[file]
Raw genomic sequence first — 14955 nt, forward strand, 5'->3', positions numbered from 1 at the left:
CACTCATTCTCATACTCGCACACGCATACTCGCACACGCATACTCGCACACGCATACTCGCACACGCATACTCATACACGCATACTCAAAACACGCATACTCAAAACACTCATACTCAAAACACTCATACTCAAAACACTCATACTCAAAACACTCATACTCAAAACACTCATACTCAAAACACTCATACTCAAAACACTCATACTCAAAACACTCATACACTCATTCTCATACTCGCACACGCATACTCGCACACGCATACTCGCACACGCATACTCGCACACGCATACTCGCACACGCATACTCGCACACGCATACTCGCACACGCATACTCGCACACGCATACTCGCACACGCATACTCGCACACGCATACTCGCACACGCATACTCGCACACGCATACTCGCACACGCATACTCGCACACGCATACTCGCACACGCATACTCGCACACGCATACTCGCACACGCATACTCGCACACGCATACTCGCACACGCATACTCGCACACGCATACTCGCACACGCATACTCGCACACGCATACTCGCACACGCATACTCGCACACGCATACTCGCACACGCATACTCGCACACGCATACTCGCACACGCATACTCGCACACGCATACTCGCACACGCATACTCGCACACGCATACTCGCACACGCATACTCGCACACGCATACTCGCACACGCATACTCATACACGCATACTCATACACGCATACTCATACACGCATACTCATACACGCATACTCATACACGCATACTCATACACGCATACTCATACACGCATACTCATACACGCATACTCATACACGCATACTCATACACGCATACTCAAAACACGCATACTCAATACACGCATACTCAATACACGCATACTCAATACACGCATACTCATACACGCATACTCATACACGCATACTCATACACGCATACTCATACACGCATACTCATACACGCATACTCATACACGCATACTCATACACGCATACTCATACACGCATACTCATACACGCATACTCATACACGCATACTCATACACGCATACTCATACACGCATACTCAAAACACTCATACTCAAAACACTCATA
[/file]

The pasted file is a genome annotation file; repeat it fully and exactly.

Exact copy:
Raw genomic sequence first — 14955 nt, forward strand, 5'->3', positions numbered from 1 at the left:
CACTCATTCTCATACTCGCACACGCATACTCGCACACGCATACTCGCACACGCATACTCGCACACGCATACTCATACACGCATACTCAAAACACGCATACTCAAAACACTCATACTCAAAACACTCATACTCAAAACACTCATACTCAAAACACTCATACTCAAAACACTCATACTCAAAACACTCATACTCAAAACACTCATACTCAAAACACTCATACACTCATTCTCATACTCGCACACGCATACTCGCACACGCATACTCGCACACGCATACTCGCACACGCATACTCGCACACGCATACTCGCACACGCATACTCGCACACGCATACTCGCACACGCATACTCGCACACGCATACTCGCACACGCATACTCGCACACGCATACTCGCACACGCATACTCGCACACGCATACTCGCACACGCATACTCGCACACGCATACTCGCACACGCATACTCGCACACGCATACTCGCACACGCATACTCGCACACGCATACTCGCACACGCATACTCGCACACGCATACTCGCACACGCATACTCGCACACGCATACTCGCACACGCATACTCGCACACGCATACTCGCACACGCATACTCGCACACGCATACTCGCACACGCATACTCGCACACGCATACTCGCACACGCATACTCGCACACGCATACTCGCACACGCATACTCGCACACGCATACTCATACACGCATACTCATACACGCATACTCATACACGCATACTCATACACGCATACTCATACACGCATACTCATACACGCATACTCATACACGCATACTCATACACGCATACTCATACACGCATACTCATACACGCATACTCAAAACACGCATACTCAATACACGCATACTCAATACACGCATACTCAATACACGCATACTCATACACGCATACTCATACACGCATACTCATACACGCATACTCATACACGCATACTCATACACGCATACTCATACACGCATACTCATACACGCATACTCATACACGCATACTCATACACGCATACTCATACACGCATACTCATACACGCATACTCATACACGCATACTCAAAACACTCATACTCAAAACACTCATA